Drugs Associated with Stevens-Johnson Syndrome
Stevens-Johnson Syndrome as a Severe Reaction to Medication
Stevens-Johnson Syndrome (SJS) is a form of toxic epidermal necrolysis (TEN) that involves a severe adverse reaction of skin and mucous membranes following the use of associated over-the-counter and prescription medications. SJS can lead to flu-like symptoms followed by a spreading red/purple rash and blisters that eventually cause the top layer of skin to die and shed. If this disorder is not treated at the onset, it may lead to extremely serious conditions such as:
- hearing loss
- organ failure
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Medications Associated with Stevens-Johnson Syndrome
SJS/TEN can occur after taking medications such as:
- Acetaminophen (Tylenol®)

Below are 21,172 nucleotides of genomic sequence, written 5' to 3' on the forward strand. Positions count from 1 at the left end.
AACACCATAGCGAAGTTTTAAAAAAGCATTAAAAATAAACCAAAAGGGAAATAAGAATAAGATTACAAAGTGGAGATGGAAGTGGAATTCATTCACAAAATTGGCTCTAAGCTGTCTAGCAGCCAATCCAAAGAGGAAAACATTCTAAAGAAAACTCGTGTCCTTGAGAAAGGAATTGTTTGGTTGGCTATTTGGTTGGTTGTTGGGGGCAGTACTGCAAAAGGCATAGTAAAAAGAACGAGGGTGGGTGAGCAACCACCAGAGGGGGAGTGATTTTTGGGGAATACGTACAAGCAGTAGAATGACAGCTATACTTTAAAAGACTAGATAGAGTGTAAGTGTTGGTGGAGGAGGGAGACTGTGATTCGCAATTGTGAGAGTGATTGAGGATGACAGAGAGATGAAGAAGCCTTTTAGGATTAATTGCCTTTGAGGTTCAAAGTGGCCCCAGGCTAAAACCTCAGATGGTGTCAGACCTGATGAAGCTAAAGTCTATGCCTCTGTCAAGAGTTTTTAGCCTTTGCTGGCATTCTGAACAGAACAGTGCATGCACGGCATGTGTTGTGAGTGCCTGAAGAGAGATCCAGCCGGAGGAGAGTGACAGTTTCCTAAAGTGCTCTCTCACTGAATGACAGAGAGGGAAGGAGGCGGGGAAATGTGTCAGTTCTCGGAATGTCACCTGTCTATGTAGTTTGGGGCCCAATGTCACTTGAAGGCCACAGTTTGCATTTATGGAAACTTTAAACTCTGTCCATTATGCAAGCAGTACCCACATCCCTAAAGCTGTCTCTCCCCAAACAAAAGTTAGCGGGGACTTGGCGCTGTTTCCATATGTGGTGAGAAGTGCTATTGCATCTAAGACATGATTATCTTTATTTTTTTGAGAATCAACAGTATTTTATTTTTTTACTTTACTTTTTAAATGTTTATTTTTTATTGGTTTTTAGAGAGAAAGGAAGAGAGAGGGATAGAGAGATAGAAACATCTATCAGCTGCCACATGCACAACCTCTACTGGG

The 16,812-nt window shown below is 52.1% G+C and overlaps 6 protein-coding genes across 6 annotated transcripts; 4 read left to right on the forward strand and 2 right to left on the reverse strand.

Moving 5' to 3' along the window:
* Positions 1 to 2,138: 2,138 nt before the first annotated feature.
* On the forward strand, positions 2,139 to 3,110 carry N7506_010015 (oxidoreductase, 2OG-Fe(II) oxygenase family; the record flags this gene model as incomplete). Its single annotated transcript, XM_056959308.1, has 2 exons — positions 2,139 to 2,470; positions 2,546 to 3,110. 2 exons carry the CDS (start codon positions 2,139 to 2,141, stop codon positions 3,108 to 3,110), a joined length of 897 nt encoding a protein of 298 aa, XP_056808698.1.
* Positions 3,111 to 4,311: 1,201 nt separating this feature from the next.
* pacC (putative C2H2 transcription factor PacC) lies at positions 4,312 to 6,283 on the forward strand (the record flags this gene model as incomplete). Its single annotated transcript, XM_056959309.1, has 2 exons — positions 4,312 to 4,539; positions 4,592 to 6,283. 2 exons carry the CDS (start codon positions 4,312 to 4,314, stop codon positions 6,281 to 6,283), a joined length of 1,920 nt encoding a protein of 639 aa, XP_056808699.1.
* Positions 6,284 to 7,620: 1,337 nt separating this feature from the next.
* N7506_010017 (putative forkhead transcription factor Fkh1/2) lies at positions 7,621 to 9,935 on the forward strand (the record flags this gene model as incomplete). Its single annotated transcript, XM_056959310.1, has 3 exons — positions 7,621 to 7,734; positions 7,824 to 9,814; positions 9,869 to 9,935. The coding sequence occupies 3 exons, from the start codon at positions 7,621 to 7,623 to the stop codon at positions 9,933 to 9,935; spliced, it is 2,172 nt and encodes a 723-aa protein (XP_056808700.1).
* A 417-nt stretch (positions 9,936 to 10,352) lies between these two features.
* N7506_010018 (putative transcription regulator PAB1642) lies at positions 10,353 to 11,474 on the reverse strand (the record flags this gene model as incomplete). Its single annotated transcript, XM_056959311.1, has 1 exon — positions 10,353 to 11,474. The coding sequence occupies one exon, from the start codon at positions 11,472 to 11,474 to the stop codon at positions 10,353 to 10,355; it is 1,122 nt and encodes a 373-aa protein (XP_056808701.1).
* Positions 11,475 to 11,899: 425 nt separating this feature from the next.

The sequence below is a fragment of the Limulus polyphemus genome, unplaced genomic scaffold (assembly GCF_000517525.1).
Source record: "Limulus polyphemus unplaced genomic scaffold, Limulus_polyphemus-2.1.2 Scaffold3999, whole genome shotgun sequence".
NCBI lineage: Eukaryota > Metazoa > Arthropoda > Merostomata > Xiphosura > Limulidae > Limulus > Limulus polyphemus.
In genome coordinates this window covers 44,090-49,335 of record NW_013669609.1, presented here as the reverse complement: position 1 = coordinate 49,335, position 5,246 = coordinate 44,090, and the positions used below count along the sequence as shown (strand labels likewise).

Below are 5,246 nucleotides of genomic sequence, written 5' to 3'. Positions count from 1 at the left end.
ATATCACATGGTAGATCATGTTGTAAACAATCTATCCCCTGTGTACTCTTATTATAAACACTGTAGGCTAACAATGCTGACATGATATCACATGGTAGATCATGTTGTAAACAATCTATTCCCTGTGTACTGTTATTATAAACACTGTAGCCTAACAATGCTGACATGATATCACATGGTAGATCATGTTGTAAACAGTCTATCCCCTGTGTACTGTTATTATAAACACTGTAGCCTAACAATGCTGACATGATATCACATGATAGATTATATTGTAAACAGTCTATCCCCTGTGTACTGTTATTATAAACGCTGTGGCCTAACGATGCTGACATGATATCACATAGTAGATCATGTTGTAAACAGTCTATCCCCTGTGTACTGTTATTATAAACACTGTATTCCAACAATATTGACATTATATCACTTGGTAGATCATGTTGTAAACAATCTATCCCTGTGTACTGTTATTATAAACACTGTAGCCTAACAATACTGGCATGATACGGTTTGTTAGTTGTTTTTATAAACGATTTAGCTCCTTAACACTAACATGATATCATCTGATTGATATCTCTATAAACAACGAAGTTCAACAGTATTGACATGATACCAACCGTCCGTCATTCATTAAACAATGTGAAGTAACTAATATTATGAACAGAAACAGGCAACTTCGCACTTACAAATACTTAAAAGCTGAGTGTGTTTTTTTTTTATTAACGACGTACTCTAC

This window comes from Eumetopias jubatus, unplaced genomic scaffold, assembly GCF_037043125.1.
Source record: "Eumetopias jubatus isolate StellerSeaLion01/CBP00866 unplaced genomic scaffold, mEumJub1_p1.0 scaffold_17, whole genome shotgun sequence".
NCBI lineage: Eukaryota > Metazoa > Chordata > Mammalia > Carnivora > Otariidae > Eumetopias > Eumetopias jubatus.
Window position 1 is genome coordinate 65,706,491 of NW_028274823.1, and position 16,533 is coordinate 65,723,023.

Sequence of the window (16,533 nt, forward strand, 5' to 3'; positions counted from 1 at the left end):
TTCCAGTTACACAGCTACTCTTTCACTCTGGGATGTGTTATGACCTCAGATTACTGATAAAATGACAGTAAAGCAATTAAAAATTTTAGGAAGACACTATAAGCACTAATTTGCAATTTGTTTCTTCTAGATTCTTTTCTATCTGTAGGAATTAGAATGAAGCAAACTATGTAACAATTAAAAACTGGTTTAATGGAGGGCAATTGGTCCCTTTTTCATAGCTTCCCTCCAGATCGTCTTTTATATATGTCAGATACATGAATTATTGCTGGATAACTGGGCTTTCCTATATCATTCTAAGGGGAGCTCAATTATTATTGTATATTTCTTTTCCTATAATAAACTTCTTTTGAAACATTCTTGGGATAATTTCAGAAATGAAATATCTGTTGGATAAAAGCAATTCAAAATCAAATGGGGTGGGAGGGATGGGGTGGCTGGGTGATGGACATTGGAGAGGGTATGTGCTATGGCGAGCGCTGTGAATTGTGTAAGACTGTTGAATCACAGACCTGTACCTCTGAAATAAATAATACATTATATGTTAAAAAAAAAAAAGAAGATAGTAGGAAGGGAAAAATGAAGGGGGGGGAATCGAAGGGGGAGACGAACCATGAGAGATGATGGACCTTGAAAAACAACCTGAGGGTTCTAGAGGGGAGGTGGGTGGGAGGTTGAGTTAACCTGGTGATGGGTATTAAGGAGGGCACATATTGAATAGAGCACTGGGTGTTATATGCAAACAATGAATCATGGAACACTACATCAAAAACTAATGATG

- Carbamazepine (mood stabilizers such as Tegretol®)
- Celebrex® or other Cox-2 inhibitors
- Dilantin® and Phenytoin®
- Ibuprofen (Advil® and Motrin®)
- Nonsteroidal anti-inflammatory drugs (Daypro®, etc.)
- sulfa antibiotics
Treatment often involves hospitalization in burn centers or debridement (surgical removal of damaged tissue). Individuals with SJS/TEN can take weeks or even months to recover depending upon the severity of the condition.
Consult a medical professional before stopping or changing any medication.